Mobile museum offers a reminder of 9/11’s horrors, sacrifices

07/25/2014 12:34 PM

07/25/2014 12:36 PM

On the morning of Sept. 11, 2001, 34-year-old New York City firefighter Stephen Siller raced on foot through the Brooklyn-Battery Tunnel with 65 pounds of gear strapped to his back. He was headed for the World Trade Center, where he would lose his life along with 343 other firefighters, about 70 of whom were, like Stephen, off-duty.

On Thursday, the Stephen Siller Tunnel to Towers Foundation brought its mobile museum outside the Raleigh Convention Center to remind citizens of the horrors and sacrifices that occurred on 9/11.

“So many people had talked about seeing Stephen as he ran through the tunnel,” said Lisa Bender, the foundation’s regional director. “So many people did so many heroic things that day that he kind of became that symbol of what people were willing to do for their fellow New Yorkers, for their fellow man.”

The foundation, founded in 2002 by Siller’s six siblings, runs multiple initiatives to aid others. Those projects are showcased in the mobile exhibit, which is housed in a converted NASCAR trailer. It features artifacts, audio recordings, news footage and a screen running the names of all 2,977 people lost that day.

Built in Mooresville, the museum was first unveiled in Fayetteville on Sept. 11, 2013. The exhibit is free and primarily educational.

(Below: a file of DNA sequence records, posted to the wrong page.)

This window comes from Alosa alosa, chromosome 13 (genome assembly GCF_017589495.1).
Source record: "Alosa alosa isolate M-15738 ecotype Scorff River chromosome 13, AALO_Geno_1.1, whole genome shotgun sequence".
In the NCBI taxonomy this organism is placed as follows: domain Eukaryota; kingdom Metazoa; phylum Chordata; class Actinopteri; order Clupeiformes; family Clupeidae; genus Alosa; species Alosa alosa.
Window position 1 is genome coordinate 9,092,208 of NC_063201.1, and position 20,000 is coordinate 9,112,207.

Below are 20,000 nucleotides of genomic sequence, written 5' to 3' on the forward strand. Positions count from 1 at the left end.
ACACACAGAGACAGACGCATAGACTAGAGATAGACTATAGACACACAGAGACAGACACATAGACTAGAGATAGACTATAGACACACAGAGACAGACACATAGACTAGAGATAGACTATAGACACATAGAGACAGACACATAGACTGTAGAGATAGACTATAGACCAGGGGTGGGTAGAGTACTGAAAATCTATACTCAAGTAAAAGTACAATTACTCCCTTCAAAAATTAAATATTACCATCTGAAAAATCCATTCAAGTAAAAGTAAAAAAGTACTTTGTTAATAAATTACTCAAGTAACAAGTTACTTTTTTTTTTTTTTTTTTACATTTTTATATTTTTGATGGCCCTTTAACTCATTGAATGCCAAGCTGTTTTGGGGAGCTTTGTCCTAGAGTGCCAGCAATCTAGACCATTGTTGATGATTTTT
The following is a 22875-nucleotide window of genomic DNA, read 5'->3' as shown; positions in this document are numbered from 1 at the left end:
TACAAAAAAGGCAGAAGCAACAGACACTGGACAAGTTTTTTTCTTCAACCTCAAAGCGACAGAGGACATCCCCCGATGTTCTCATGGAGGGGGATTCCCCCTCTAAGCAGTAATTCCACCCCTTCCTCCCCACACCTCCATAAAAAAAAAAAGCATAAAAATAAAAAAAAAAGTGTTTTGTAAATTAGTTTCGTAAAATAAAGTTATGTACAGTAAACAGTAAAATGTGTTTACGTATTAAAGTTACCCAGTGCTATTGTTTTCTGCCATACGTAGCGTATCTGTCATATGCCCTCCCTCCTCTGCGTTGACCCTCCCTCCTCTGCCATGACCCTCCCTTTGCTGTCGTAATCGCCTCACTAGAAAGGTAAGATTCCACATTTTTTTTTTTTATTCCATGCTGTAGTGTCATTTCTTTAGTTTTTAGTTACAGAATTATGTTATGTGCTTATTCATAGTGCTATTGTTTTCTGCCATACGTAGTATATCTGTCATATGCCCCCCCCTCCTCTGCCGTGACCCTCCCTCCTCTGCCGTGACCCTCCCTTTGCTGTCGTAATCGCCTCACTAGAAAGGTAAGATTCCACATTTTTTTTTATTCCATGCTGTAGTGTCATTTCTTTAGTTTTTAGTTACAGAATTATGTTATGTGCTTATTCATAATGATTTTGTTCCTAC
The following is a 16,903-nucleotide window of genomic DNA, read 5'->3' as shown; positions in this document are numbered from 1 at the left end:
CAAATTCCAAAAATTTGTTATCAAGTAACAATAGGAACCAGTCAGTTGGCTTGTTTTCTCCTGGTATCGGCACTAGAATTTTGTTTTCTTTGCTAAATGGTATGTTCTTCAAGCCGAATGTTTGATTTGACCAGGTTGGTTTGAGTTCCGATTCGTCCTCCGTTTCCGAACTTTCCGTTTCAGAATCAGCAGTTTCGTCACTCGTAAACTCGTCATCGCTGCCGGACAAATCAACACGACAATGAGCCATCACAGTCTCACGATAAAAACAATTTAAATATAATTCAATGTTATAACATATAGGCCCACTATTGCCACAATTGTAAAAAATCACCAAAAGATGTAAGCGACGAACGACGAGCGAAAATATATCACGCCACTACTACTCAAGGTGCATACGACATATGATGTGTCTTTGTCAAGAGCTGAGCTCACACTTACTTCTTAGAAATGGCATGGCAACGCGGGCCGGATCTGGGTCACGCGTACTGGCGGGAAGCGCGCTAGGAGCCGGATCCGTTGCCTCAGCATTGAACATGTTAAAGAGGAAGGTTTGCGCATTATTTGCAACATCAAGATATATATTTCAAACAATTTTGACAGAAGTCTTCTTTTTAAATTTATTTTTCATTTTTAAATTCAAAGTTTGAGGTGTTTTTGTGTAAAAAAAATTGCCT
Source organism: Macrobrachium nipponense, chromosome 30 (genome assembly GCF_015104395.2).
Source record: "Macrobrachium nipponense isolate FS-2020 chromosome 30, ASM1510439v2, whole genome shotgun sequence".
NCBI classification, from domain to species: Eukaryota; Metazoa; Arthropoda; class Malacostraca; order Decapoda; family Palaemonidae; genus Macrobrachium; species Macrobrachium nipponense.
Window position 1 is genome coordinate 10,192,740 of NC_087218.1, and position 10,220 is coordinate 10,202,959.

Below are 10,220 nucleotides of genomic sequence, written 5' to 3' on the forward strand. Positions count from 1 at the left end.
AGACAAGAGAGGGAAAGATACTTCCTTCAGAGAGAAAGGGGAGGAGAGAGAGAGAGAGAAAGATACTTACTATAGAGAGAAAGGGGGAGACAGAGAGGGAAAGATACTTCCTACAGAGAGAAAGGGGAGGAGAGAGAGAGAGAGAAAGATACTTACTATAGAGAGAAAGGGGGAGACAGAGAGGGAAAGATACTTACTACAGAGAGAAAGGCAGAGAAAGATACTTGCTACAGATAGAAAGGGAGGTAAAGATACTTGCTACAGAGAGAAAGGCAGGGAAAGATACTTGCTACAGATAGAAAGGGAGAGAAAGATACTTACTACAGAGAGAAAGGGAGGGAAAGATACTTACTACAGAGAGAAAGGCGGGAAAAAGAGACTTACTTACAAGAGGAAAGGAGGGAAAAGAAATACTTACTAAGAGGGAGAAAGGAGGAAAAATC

“It’s a great opportunity to come in here with your children to start a discussion about a day that changed the world,” Bender said.

A tour of the exhibit was led Thursday by retired Battalion Chief Jack Oehm, who was also off-duty that day but helped recover bodies and materials from the debris at Ground Zero.

“We bring it all over the country to spread the word and keep people remembering what happened to us on that tragic day. ... If you forget your past, you’re bound to repeat it,” Oehm said. “We never want to let that happen to us again.”

The main room features steel from the World Trade Center refashioned into a memorial honoring a squad of 12 men who died in a tower collapse. Twelve crosses were cut out of the steel and one was given to each of their families.

In a second room, a picture shows a young soldier lying on a gurney in a helicopter bearing a tattoo that reads, “For those I love I will sacrifice.”

“Heroism and service and sacrifice like with our military and our first responders happens every day of the year,” Bender said. “And most of us are lucky we can be ignorant, because it means we haven’t suffered because they’re here.”

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